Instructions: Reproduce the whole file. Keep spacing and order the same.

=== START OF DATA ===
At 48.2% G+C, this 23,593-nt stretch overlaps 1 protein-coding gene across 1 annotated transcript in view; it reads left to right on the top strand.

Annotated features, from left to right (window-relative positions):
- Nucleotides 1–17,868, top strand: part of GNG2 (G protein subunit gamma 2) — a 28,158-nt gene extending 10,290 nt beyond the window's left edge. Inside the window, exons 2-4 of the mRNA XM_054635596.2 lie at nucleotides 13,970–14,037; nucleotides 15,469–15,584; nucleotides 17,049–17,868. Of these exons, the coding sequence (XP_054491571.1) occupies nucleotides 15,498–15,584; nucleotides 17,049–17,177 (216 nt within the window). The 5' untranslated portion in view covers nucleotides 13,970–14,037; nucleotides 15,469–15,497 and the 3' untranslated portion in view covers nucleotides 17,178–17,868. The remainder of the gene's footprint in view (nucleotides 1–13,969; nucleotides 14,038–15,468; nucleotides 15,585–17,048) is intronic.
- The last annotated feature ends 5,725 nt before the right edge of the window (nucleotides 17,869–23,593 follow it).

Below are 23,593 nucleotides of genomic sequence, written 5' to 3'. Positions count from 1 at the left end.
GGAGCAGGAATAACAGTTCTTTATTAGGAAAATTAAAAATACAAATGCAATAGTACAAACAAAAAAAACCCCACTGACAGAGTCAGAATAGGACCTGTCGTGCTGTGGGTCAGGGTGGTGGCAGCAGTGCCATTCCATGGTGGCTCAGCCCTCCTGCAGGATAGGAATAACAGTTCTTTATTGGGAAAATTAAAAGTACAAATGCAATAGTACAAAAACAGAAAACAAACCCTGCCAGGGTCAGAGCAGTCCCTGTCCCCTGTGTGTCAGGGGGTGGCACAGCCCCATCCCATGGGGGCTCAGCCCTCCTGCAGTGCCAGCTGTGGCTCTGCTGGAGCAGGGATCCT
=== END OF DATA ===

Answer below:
At 48.2% G+C, this 23,593-nt stretch overlaps 1 protein-coding gene across 1 annotated transcript in view; it reads left to right on the top strand.

Annotated features, from left to right (window-relative positions):
- Nucleotides 1–17,868, top strand: part of GNG2 (G protein subunit gamma 2) — a 28,158-nt gene extending 10,290 nt beyond the window's left edge. Inside the window, exons 2-4 of the mRNA XM_054635596.2 lie at nucleotides 13,970–14,037; nucleotides 15,469–15,584; nucleotides 17,049–17,868. Of these exons, the coding sequence (XP_054491571.1) occupies nucleotides 15,498–15,584; nucleotides 17,049–17,177 (216 nt within the window). The 5' untranslated portion in view covers nucleotides 13,970–14,037; nucleotides 15,469–15,497 and the 3' untranslated portion in view covers nucleotides 17,178–17,868. The remainder of the gene's footprint in view (nucleotides 1–13,969; nucleotides 14,038–15,468; nucleotides 15,585–17,048) is intronic.
- The last annotated feature ends 5,725 nt before the right edge of the window (nucleotides 17,869–23,593 follow it).

Below are 23,593 nucleotides of genomic sequence, written 5' to 3'. Positions count from 1 at the left end.
GGAGCAGGAATAACAGTTCTTTATTAGGAAAATTAAAAATACAAATGCAATAGTACAAACAAAAAAAACCCCACTGACAGAGTCAGAATAGGACCTGTCGTGCTGTGGGTCAGGGTGGTGGCAGCAGTGCCATTCCATGGTGGCTCAGCCCTCCTGCAGGATAGGAATAACAGTTCTTTATTGGGAAAATTAAAAGTACAAATGCAATAGTACAAAAACAGAAAACAAACCCTGCCAGGGTCAGAGCAGTCCCTGTCCCCTGTGTGTCAGGGGGTGGCACAGCCCCATCCCATGGGGGCTCAGCCCTCCTGCAGTGCCAGCTGTGGCTCTGCTGGAGCAGGGATCCT